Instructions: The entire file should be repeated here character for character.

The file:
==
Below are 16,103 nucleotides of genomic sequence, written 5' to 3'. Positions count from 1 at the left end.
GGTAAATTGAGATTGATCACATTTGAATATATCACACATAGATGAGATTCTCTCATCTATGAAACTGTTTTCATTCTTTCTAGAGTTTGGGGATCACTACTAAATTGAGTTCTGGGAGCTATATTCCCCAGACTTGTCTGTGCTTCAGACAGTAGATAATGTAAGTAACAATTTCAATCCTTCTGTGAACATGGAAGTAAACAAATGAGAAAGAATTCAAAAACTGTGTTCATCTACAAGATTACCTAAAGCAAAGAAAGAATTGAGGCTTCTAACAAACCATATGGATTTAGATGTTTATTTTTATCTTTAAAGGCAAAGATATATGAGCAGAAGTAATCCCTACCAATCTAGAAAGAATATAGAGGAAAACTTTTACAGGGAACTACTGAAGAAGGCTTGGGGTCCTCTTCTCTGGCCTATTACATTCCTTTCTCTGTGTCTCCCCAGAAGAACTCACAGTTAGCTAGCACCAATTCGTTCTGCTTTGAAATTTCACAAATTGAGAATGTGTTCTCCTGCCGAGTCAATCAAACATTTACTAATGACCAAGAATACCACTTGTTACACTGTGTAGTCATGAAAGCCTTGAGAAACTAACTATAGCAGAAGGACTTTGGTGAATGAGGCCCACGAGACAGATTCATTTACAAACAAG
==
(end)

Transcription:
Below are 16,103 nucleotides of genomic sequence, written 5' to 3'. Positions count from 1 at the left end.
GGTAAATTGAGATTGATCACATTTGAATATATCACACATAGATGAGATTCTCTCATCTATGAAACTGTTTTCATTCTTTCTAGAGTTTGGGGATCACTACTAAATTGAGTTCTGGGAGCTATATTCCCCAGACTTGTCTGTGCTTCAGACAGTAGATAATGTAAGTAACAATTTCAATCCTTCTGTGAACATGGAAGTAAACAAATGAGAAAGAATTCAAAAACTGTGTTCATCTACAAGATTACCTAAAGCAAAGAAAGAATTGAGGCTTCTAACAAACCATATGGATTTAGATGTTTATTTTTATCTTTAAAGGCAAAGATATATGAGCAGAAGTAATCCCTACCAATCTAGAAAGAATATAGAGGAAAACTTTTACAGGGAACTACTGAAGAAGGCTTGGGGTCCTCTTCTCTGGCCTATTACATTCCTTTCTCTGTGTCTCCCCAGAAGAACTCACAGTTAGCTAGCACCAATTCGTTCTGCTTTGAAATTTCACAAATTGAGAATGTGTTCTCCTGCCGAGTCAATCAAACATTTACTAATGACCAAGAATACCACTTGTTACACTGTGTAGTCATGAAAGCCTTGAGAAACTAACTATAGCAGAAGGACTTTGGTGAATGAGGCCCACGAGACAGATTCATTTACAAACAAG